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EU leaders back new budget rules to stave off crises

Video by Kathryn STAPLEY

Text by News Wires

Latest update : 2010-10-29

France and Germany have won support from their EU partners for limited changes to the Lisbon Treaty that would bolster the bloc’s defences against future financial crises.

REUTERS - The European Union on Thursday supported calls by Germany and France for limited changes to the bloc's main treaty to help shore up Europe's defences against any new financial crises.

EU leaders agreed at a summit that changes were needed to create a permanent system to handle sovereign debt problems and endorsed tougher budget rules, including sanctions on states that do not keep deficits and debt in check.
 
But Berlin failed to win widespread support for demands to suspend the voting rights of member states which breach the rules. This would have required more radical treaty change and will be looked at only after the other measures are dealt with.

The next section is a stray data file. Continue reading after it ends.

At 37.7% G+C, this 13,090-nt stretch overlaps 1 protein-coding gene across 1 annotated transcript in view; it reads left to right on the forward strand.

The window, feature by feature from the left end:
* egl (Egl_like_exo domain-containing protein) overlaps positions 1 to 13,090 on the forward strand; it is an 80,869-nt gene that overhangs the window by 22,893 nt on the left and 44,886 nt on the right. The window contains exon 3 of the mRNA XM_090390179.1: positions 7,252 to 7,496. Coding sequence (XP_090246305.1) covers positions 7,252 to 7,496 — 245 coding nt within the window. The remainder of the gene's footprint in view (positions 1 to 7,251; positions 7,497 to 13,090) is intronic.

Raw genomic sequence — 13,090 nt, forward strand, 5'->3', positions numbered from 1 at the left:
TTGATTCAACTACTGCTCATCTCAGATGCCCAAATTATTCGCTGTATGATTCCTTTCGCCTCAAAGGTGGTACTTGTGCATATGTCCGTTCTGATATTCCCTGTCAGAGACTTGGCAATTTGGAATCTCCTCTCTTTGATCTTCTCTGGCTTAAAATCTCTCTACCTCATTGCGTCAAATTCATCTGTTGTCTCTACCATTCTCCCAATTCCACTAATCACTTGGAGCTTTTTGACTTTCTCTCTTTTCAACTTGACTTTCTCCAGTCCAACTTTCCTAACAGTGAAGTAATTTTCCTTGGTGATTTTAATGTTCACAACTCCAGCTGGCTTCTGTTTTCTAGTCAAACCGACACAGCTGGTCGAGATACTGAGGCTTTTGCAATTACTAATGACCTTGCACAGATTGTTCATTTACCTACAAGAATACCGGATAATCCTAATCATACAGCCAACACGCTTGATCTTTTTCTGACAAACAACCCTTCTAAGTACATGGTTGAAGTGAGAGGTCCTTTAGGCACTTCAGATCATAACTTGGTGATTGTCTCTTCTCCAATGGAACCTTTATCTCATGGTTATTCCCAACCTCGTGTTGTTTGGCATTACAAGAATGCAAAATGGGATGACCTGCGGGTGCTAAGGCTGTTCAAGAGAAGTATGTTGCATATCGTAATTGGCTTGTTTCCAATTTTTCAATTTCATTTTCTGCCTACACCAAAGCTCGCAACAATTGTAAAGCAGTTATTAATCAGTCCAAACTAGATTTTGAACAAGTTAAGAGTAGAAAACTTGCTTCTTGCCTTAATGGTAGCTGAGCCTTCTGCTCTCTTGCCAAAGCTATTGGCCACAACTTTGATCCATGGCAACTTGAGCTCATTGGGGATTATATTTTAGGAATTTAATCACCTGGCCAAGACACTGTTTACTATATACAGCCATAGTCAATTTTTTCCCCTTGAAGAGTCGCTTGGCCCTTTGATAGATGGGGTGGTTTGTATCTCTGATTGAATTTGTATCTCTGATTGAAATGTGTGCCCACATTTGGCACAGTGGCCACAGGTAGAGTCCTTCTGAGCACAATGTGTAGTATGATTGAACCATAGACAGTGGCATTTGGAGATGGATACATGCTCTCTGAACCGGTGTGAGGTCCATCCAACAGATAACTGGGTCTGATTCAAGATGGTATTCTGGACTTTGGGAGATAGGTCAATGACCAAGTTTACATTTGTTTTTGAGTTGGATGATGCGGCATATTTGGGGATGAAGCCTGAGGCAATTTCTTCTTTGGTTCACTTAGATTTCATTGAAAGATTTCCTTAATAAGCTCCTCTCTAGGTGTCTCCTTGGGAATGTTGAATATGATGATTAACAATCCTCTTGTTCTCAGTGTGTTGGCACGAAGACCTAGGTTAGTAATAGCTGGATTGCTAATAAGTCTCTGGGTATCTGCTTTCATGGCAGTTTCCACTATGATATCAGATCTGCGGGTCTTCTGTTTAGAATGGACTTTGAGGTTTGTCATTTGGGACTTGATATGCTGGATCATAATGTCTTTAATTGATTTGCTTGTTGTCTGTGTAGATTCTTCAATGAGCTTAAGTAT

The leaders asked Herman Van Rompuy, the president of the EU Council grouping national governments, to prepare changes to the Lisbon treaty in time for agreement at a summit in December and said he should work on them with the European Commission.
 
"Today we took important decisions to strengthen the euro zone," Van Rompuy told a news conference after discussions described by several participants as heated and emotional.
 
"We recommend a robust and credible permanent crisis resolution mechanism to safeguard the financial stability of the euro zone as a whole."
 
The changes to the treaty are to be agreed by mid-2013 and are part of Europe's efforts to ensure it can cope with any repeat of the Greek sovereign debt crisis this year which threatened the future of the euro.
 
Germany, Europe's biggest economy, says a permanent system must replace the ad-hoc 440-billion euro safety net created in May for all euro zone states. It also says it should be partly funded by the private sector and entail strict conditions.

 

Date created : 2010-10-29

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